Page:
This has two different but equally as important effects:

1) You get to tell a story within the story and you get to direct some of the action by revealing what your character has gleaned, and what your character is willing to reveal to the other players, who have obviously not been paying much attention at all.

2) You can keep some information back, if you know it, but your character doesn’t, or if you still want to be able to wow and amaze your fellow players, without having to go over every detail every week.

It never hurts to have multiple journals from different character points of view, who knows what your companions are keeping secret from you!

I played in a Shadowrun game once where the players each kept a public journal, one they shared with each other, and then each player, that was published on the corps “intranet.”  But they also wrote a private journal, that was saved to their personal files, that they shared with just the GM, it worked perfectly, and from all accounts the players whereas distrustful of each other as they were the NPC’s!

Adventurers Journals from the GM's Point of View.

Adventurers Journals are an awesome thing for the GM.

Firstly, it shows your players are invested in the story, and are paying attention enough to want to remember what’s happening. It allows you to see how your story telling is going. If the journal matches where you’re going with the story, great if not, you might need to work on the way you get the information you consider important over to the players.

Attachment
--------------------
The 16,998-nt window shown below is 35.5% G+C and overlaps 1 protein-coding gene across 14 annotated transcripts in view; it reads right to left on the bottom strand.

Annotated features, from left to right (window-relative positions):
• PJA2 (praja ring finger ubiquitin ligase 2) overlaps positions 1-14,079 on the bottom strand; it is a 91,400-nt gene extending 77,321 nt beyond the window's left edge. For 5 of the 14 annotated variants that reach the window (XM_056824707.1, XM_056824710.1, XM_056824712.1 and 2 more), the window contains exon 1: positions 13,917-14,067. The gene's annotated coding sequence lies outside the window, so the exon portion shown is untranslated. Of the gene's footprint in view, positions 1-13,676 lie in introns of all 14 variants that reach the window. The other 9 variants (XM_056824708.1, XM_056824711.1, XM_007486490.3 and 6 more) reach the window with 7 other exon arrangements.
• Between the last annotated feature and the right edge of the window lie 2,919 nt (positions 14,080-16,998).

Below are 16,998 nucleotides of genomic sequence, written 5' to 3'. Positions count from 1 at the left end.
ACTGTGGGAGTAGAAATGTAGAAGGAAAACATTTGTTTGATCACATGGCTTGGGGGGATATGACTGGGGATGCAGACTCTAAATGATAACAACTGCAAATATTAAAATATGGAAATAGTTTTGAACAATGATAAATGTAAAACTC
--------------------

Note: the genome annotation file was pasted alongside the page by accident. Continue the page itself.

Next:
Of course, you could use that to your advantage and steer events around the players journal thoughts, or even change the story line to fall in line with it if that’s what’s needed.

It can help you understand how your players take in information, and can be an eye opener to the fact that sometimes the story’s we weave are too subtle and that players are not picking up on things, or conversely your too obvious with your information, and the players are piecing together more than you want them to at this point, or not enough, so you can put more information in for them to reach the conclusion you want them to reach.